The more entrenched and powerful you are (or appear to be), the more difficult it’s going to be for those who were harmed to speak up.

I'm inviting you to speak up.

As an author, as a publisher, as a human being, I'm asking you to speak up.

I want to hear about my mistakes, so that I can be better.

And I want to do what I can to create an atmosphere where not only missing stairs, but any bad behavior gets called out.

If you can, if you feel comfortable doing so, call me - and others - on our mistakes. That way you can know their intentions and, hopefully, help our world be a slightly better place.

Thank you.

And I believe you.

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The Complicated Mess When The Missing Stair Gets Noticed

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[Edit: I think the next post is an important companion and, hopefully, a step towards changing the systemic problems.]

Thanks to being on call for my day job all weekend, I didn't see that a missing stair - Sunil Patel - got named.  He wasn't the only one - Greg Andree also got named - but for a very specific reason, the accusations1 against Mr. Patel impact me directly. (There's a roundup of news and Mr. Patel's response on File 770.)

Because there's a story from Mr. Patel in the upcoming anthology No Shit, There I Was.

I do have a respect policy.  And there are some people I won't publish - because of their actions.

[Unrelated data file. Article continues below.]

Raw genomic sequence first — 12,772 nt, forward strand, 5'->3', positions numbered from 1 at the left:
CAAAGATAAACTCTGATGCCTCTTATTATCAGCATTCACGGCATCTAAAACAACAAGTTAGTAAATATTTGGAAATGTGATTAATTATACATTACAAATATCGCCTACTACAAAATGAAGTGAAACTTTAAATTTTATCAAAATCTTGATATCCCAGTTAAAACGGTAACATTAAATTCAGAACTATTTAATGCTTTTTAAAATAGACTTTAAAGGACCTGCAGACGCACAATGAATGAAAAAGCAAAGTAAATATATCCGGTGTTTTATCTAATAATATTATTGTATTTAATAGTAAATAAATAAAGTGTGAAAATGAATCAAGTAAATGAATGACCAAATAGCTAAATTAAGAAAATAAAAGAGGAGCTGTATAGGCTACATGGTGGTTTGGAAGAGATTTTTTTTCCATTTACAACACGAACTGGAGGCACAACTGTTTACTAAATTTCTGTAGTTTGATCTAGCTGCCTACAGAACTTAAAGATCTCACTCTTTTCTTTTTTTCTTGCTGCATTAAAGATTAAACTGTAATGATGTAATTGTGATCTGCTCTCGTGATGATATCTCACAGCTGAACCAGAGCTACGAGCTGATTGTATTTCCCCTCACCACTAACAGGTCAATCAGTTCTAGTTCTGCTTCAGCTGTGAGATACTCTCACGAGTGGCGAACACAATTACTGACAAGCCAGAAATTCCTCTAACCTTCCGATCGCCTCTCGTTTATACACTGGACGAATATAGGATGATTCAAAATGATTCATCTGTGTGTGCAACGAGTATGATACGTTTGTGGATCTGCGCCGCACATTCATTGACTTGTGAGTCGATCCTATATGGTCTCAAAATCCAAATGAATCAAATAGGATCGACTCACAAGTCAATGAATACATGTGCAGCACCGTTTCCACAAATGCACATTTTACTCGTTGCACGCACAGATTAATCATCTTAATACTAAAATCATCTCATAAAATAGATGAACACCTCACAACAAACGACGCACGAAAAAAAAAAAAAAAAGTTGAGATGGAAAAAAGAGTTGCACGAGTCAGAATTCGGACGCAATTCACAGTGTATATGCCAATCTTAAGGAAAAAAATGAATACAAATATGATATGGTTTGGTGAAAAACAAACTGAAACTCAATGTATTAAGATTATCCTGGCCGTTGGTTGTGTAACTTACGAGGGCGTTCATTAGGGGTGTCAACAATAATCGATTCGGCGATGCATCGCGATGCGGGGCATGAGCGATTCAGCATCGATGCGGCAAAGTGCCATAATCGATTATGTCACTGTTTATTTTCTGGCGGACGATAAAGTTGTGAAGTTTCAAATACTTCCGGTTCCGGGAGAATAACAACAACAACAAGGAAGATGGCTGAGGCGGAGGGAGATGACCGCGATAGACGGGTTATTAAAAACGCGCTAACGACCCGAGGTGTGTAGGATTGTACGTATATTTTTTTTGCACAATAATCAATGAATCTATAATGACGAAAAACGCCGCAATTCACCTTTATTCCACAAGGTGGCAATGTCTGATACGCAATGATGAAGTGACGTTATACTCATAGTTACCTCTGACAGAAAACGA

I want to make a big distinction here about that, because the accusations toward Mr. Patel include him claiming to have the power to make or break them, to blacklist them, in order to have the authors in question behave a certain way towards him. That's just...wrong, as Ann Leckie points out.

Me? When I choose not to publish someone because of their behavior, I'm saying that because I don't want to be associated with sexist, racist, bigoted, assaulting jerks. It's because I want the areas where I am, that I'm sponsoring, and that I'm representing to be safe and inclusive.

I believe the women who have come forward. I'm all too aware, as Natalie Luhrs put it, "[that] this is a problem that is endemic to our community, social and professional. There are people being abused right now who truly believe that no one will care if they speak up."

And I do care.

Which is where the complications come in.

I admire the example set by The Book Smugglers, but I can't exactly follow their example.

The contracts have already been signed, and the money already paid. Review copies have already been sent out. I can't undo those things. And undoing them would impact not just Mr. Patel, but all the other fine authors who are in No Shit, There I Was.

What I can - and will - do is offer that all backer rewards that involved Mr. Patel may be fulfilled by me personally, or if we can work it out, another author.

I will also investigate how to update future contracts so that should this situation happen again with a different author, I will have more options.

I welcome your feedback about the actions I'm taking. I am not interested in discussing whether or not you believe the accusations.

Signed by Steven Saus, publisher of No Shit, There I Was
Cosigned by Rachael Acks, editor of No Shit, There I Was

1 Note: I'm using "accusations" here in a pedantic legal sense.

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Switching from Twitterfeed to; a test post.

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With the sudden news that Twitterfeed is shutting down in two weeks, I've just changed all my feeds over to another service,  If you see duplicate posts or other strangeness, please excuse as I get it all figured out properly.


Sadly, this GIF is too appropriate.

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Here's What Your Intro To Sociology Class Was Trying To Teach You In One Image